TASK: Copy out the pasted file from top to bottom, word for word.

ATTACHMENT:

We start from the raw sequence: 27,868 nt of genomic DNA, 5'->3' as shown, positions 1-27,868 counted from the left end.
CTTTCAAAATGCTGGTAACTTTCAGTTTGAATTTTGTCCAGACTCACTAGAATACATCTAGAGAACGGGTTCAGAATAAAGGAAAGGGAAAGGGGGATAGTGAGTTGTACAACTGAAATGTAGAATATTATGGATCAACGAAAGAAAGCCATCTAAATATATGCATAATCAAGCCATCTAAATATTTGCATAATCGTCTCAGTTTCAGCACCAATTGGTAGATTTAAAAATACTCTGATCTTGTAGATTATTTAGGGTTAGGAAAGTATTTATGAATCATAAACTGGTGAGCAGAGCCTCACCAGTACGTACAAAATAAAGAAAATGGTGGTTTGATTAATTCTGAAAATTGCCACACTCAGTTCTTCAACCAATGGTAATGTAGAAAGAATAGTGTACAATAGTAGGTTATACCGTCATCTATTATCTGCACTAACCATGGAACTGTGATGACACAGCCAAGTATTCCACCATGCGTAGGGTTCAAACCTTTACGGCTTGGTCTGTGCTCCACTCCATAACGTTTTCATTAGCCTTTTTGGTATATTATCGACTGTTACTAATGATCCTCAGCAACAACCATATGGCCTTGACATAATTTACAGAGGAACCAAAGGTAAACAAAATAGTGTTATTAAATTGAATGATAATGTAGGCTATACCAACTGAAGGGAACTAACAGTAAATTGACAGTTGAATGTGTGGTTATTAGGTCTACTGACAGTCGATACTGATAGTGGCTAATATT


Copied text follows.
We start from the raw sequence: 27,868 nt of genomic DNA, 5'->3' as shown, positions 1-27,868 counted from the left end.
CTTTCAAAATGCTGGTAACTTTCAGTTTGAATTTTGTCCAGACTCACTAGAATACATCTAGAGAACGGGTTCAGAATAAAGGAAAGGGAAAGGGGGATAGTGAGTTGTACAACTGAAATGTAGAATATTATGGATCAACGAAAGAAAGCCATCTAAATATATGCATAATCAAGCCATCTAAATATTTGCATAATCGTCTCAGTTTCAGCACCAATTGGTAGATTTAAAAATACTCTGATCTTGTAGATTATTTAGGGTTAGGAAAGTATTTATGAATCATAAACTGGTGAGCAGAGCCTCACCAGTACGTACAAAATAAAGAAAATGGTGGTTTGATTAATTCTGAAAATTGCCACACTCAGTTCTTCAACCAATGGTAATGTAGAAAGAATAGTGTACAATAGTAGGTTATACCGTCATCTATTATCTGCACTAACCATGGAACTGTGATGACACAGCCAAGTATTCCACCATGCGTAGGGTTCAAACCTTTACGGCTTGGTCTGTGCTCCACTCCATAACGTTTTCATTAGCCTTTTTGGTATATTATCGACTGTTACTAATGATCCTCAGCAACAACCATATGGCCTTGACATAATTTACAGAGGAACCAAAGGTAAACAAAATAGTGTTATTAAATTGAATGATAATGTAGGCTATACCAACTGAAGGGAACTAACAGTAAATTGACAGTTGAATGTGTGGTTATTAGGTCTACTGACAGTCGATACTGATAGTGGCTAATATT